The IFOCE maintains a ranking system for competitions it has sanctioned. IFOCE safety measures ensure that all sanctioned matches occur in a controlled environment under the supervision of a licensed emergency medical technician and that only individuals over the age of eighteen compete.[citation needed]

Mustard Yellow Belt[edit]

The Mustard Yellow Belt is the organization's signature championship belt. The belt was rediscovered by IFOCE member Mike DeVito in 1993 after being lost for more than two decades in Japan. DeVito received the belt after winning an eating match against Japan's Orio Ito. The belt was restored by the Shea brothers and is now renowned in the competitive eating world. It was held by Takeru Kobayashi from 2001 to 2006, and then by Joey Chestnut since 2007. Chestnut held the Championship Belt for eight years until Matt Stonie beat him at the July Fourth Hot Dog Eating Contest in 2015.[4] Chestnut reclaimed the title in 2016 when he ate 70 hot dogs and buns. Chestnut won again in 2017 with 72 hot dogs and buns. In 2018, Chesnut won his 11th title with 74 hot dogs and buns. His 12th title was won in 2019 with 71 hot dogs and buns. He set a new record in 2020 with 75 hot dogs and buns, and increased his record by winning the 2021 crown with 76 hot dogs and buns, claiming his 14th title in 15 years. Chestnut continued his streak in 2022 by winning his 15th title with 63 hotdogs and buns.[5] Most recently, Chestnut won his 16th Nathan’s Famous contest in 2023, with a total of 62 hot dogs and buns.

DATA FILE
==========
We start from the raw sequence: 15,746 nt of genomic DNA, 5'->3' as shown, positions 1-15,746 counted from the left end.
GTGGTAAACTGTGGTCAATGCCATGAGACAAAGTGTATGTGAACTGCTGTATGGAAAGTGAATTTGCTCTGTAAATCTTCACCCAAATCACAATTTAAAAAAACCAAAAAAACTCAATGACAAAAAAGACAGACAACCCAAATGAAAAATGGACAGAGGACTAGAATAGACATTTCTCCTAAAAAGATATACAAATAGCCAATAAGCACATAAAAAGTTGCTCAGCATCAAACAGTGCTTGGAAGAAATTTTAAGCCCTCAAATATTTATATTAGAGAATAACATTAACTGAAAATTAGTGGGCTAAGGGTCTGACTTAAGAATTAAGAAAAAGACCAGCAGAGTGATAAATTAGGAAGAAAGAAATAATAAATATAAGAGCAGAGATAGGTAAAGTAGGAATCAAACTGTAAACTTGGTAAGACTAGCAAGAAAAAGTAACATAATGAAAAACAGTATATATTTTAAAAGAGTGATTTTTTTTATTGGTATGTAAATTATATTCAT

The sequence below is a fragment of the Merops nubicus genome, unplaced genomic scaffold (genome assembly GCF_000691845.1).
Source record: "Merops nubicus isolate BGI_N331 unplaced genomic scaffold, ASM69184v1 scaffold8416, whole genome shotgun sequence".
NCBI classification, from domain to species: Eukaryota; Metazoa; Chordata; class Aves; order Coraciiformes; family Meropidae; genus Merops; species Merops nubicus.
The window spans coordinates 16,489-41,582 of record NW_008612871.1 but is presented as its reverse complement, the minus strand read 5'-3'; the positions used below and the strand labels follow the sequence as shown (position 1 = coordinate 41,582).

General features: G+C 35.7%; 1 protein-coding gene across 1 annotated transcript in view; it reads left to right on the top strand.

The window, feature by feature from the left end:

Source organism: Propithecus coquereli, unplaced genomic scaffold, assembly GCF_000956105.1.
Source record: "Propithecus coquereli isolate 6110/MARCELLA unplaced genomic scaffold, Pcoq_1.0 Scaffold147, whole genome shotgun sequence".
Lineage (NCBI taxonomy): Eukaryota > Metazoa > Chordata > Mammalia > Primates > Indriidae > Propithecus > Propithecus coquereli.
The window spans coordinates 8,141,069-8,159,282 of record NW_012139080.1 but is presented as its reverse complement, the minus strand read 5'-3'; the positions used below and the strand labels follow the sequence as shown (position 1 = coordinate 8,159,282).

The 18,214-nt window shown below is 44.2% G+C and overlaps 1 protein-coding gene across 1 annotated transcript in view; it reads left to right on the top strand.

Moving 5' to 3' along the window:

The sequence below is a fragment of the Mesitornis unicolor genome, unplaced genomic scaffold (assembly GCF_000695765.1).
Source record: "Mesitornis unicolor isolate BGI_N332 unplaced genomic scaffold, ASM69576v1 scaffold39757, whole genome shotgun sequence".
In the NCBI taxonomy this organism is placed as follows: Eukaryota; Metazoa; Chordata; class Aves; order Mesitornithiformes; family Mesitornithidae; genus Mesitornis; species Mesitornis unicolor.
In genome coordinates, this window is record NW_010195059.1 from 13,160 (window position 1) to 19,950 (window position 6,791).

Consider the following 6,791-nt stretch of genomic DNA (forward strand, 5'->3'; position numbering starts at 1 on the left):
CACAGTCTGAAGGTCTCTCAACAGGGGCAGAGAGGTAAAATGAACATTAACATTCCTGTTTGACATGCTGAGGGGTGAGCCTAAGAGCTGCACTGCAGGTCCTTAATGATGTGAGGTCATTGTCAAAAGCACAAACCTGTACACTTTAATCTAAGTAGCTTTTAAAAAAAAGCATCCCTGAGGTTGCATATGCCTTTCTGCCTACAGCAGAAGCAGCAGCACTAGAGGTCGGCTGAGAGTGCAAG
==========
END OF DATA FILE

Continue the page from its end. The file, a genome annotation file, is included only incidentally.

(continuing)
TV ratings[edit]

The ESPN2 telecast of the 2014 Nathan's event generated a 1.6 rating and 2.8 million viewers, making it the most watched telecast in the contest's history.[6] The ESPN2 airing also ranks as the 6th highest-rated and 5th most-watched telecast of the year on ESPN2, behind NCAA Football, the NBA and the World Cup.[citation needed]

In 2020, the contest was forced to change its format due to the coronavirus pandemic. As a result, the ratings declined significantly, with the number of viewers dropping below 1 million,[7] even though it was the first professional sport to return during the pandemic.[8]

See also[edit]


  1. ^ "About". IFOCE.
  2. ^ "What happened to Takeru Kobayashi? From Nathan's hot dog-eating champion to obscurity". 2023-07-04. Retrieved 2023-07-06.
  3. ^ "Ryan Nerz | Authors | Macmillan". US Macmillan. Retrieved 2017-10-09.
  4. ^ "Matt Stonie tops Joey Chestnut to win Nathan's Hot Dog Eating Contest". Retrieved 19 February 2019.
  5. ^ "Joey Chestnut, Miki Sudo win Nathan's Famous Hot Dog Eating Contest". UPI. Retrieved 2022-09-29.
  6. ^ "ESPN gives Melanie Collins Hot Dog eating contest gig". Archived from the original on 2016-03-07. Retrieved 2016-03-02.
  7. ^ "Nathan's Hot Dog Eating Contest Tanks in the Ratings". Sports. Retrieved 2020-11-24.
  8. ^ Eating, Major League. "Competitive Eating is First Major League Sport Back Amid Crisis". (Press release). Retrieved 2022-09-29.